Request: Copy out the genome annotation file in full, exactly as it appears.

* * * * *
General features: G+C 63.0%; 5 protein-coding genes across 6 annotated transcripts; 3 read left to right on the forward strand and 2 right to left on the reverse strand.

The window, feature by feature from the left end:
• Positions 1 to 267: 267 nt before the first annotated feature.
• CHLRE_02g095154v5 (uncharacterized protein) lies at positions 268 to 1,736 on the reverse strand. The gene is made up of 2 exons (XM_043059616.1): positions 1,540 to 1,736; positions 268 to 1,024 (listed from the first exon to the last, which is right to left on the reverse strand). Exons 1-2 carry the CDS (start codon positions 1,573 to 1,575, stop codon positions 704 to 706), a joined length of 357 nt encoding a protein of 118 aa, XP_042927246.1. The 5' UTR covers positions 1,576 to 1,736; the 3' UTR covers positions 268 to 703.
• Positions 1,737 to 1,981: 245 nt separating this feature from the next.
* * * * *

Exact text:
General features: G+C 63.0%; 5 protein-coding genes across 6 annotated transcripts; 3 read left to right on the forward strand and 2 right to left on the reverse strand.

The window, feature by feature from the left end:
• Positions 1 to 267: 267 nt before the first annotated feature.
• CHLRE_02g095154v5 (uncharacterized protein) lies at positions 268 to 1,736 on the reverse strand. The gene is made up of 2 exons (XM_043059616.1): positions 1,540 to 1,736; positions 268 to 1,024 (listed from the first exon to the last, which is right to left on the reverse strand). Exons 1-2 carry the CDS (start codon positions 1,573 to 1,575, stop codon positions 704 to 706), a joined length of 357 nt encoding a protein of 118 aa, XP_042927246.1. The 5' UTR covers positions 1,576 to 1,736; the 3' UTR covers positions 268 to 703.
• Positions 1,737 to 1,981: 245 nt separating this feature from the next.